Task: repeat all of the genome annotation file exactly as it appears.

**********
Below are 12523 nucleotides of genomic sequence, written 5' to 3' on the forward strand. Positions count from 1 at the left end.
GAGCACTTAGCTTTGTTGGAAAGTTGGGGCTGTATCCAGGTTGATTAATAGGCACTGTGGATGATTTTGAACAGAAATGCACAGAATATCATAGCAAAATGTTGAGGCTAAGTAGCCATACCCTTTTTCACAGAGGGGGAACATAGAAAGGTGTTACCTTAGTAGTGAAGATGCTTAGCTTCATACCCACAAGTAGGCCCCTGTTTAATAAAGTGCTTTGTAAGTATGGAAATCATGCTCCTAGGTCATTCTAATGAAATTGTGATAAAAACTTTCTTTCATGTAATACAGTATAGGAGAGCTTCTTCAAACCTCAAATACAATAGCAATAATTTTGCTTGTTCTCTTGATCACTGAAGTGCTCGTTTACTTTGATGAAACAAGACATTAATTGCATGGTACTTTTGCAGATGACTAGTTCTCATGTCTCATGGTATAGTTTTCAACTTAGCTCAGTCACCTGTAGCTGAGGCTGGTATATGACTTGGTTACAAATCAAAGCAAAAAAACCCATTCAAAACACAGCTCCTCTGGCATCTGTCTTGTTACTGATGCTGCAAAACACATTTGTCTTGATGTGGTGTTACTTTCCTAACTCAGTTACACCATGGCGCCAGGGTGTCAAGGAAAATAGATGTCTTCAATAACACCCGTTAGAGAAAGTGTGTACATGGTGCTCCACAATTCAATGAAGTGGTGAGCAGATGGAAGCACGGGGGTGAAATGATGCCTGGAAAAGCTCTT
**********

Below are 12523 nucleotides of genomic sequence, written 5' to 3' on the forward strand. Positions count from 1 at the left end.
GAGCACTTAGCTTTGTTGGAAAGTTGGGGCTGTATCCAGGTTGATTAATAGGCACTGTGGATGATTTTGAACAGAAATGCACAGAATATCATAGCAAAATGTTGAGGCTAAGTAGCCATACCCTTTTTCACAGAGGGGGAACATAGAAAGGTGTTACCTTAGTAGTGAAGATGCTTAGCTTCATACCCACAAGTAGGCCCCTGTTTAATAAAGTGCTTTGTAAGTATGGAAATCATGCTCCTAGGTCATTCTAATGAAATTGTGATAAAAACTTTCTTTCATGTAATACAGTATAGGAGAGCTTCTTCAAACCTCAAATACAATAGCAATAATTTTGCTTGTTCTCTTGATCACTGAAGTGCTCGTTTACTTTGATGAAACAAGACATTAATTGCATGGTACTTTTGCAGATGACTAGTTCTCATGTCTCATGGTATAGTTTTCAACTTAGCTCAGTCACCTGTAGCTGAGGCTGGTATATGACTTGGTTACAAATCAAAGCAAAAAAACCCATTCAAAACACAGCTCCTCTGGCATCTGTCTTGTTACTGATGCTGCAAAACACATTTGTCTTGATGTGGTGTTACTTTCCTAACTCAGTTACACCATGGCGCCAGGGTGTCAAGGAAAATAGATGTCTTCAATAACACCCGTTAGAGAAAGTGTGTACATGGTGCTCCACAATTCAATGAAGTGGTGAGCAGATGGAAGCACGGGGGTGAAATGATGCCTGGAAAAGCTCTT